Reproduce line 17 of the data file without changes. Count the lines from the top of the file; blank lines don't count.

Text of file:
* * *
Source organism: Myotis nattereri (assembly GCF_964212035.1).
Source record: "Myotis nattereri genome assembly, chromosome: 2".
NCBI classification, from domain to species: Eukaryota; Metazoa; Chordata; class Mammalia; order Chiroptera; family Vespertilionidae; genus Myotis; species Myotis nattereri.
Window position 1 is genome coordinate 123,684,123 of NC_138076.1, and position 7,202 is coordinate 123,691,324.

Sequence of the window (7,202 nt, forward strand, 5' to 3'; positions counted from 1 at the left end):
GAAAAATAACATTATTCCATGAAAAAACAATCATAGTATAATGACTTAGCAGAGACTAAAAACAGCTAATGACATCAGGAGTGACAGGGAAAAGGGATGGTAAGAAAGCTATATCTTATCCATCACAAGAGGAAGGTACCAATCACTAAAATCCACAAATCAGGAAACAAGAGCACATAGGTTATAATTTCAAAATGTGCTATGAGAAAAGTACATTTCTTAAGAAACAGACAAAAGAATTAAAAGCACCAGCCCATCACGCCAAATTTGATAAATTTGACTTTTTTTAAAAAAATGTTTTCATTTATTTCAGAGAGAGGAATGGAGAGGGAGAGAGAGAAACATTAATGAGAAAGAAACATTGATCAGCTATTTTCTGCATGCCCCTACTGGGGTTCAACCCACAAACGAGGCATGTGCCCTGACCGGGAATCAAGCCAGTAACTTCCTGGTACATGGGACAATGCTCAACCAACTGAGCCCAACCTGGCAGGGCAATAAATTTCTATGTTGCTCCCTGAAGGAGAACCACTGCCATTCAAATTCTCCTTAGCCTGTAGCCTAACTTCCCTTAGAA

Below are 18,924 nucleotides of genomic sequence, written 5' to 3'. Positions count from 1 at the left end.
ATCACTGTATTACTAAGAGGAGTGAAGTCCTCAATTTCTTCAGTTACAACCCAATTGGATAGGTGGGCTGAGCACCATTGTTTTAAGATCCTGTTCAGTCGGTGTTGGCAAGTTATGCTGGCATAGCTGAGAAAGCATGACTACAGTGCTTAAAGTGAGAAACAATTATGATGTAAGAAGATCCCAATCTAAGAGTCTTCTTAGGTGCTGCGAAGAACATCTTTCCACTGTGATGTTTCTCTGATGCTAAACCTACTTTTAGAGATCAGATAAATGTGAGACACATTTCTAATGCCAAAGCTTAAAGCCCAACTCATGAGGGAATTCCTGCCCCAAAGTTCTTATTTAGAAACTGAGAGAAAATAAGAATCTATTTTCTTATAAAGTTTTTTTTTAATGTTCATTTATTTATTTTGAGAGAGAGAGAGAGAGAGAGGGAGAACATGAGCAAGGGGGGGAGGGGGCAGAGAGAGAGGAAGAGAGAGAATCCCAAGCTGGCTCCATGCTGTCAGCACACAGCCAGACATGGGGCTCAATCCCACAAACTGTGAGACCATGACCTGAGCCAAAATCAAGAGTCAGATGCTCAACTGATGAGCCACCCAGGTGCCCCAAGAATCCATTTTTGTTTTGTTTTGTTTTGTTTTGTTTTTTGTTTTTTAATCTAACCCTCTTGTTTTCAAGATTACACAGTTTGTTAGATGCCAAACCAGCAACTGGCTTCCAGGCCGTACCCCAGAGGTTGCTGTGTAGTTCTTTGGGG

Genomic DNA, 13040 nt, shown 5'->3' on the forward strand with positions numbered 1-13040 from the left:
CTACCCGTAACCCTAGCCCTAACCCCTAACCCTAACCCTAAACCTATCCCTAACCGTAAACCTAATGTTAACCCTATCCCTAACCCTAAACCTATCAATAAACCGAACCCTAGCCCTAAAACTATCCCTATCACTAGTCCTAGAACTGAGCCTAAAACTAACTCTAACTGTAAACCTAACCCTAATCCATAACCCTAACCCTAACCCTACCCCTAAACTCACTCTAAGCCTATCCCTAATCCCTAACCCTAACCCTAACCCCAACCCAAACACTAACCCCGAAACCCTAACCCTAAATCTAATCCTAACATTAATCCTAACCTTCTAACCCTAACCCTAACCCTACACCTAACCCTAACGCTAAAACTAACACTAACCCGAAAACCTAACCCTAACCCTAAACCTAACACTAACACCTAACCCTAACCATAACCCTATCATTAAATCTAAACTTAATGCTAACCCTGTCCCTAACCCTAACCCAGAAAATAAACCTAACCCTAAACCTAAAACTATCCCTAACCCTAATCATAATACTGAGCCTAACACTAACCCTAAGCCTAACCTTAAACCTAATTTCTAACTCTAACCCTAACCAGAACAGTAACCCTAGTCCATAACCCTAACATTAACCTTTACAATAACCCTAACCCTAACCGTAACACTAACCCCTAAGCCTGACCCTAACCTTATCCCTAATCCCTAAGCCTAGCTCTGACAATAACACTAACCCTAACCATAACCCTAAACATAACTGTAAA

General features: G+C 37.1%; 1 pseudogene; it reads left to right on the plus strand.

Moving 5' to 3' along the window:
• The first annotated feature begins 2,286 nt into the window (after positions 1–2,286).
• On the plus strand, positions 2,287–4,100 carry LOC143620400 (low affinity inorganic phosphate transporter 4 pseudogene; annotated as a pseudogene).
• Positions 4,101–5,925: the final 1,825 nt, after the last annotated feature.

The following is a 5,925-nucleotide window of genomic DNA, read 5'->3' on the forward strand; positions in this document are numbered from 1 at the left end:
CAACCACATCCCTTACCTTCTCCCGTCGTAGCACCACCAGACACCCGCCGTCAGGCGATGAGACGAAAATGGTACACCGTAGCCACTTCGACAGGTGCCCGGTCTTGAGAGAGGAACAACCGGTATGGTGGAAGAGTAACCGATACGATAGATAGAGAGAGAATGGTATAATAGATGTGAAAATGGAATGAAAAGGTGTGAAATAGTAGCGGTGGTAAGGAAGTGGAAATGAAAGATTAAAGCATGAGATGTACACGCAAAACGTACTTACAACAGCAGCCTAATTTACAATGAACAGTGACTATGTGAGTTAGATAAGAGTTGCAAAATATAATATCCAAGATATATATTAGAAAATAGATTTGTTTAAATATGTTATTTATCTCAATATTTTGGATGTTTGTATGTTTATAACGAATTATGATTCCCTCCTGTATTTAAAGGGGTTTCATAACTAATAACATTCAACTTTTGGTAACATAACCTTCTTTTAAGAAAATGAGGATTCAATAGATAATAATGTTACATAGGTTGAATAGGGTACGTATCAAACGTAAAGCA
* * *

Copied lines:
CAACCACATCCCTTACCTTCTCCCGTCGTAGCACCACCAGACACCCGCCGTCAGGCGATGAGACGAAAATGGTACACCGTAGCCACTTCGACAGGTGCCCGGTCTTGAGAGAGGAACAACCGGTATGGTGGAAGAGTAACCGATACGATAGATAGAGAGAGAATGGTATAATAGATGTGAAAATGGAATGAAAAGGTGTGAAATAGTAGCGGTGGTAAGGAAGTGGAAATGAAAGATTAAAGCATGAGATGTACACGCAAAACGTACTTACAACAGCAGCCTAATTTACAATGAACAGTGACTATGTGAGTTAGATAAGAGTTGCAAAATATAATATCCAAGATATATATTAGAAAATAGATTTGTTTAAATATGTTATTTATCTCAATATTTTGGATGTTTGTATGTTTATAACGAATTATGATTCCCTCCTGTATTTAAAGGGGTTTCATAACTAATAACATTCAACTTTTGGTAACATAACCTTCTTTTAAGAAAATGAGGATTCAATAGATAATAATGTTACATAGGTTGAATAGGGTACGTATCAAACGTAAAGCA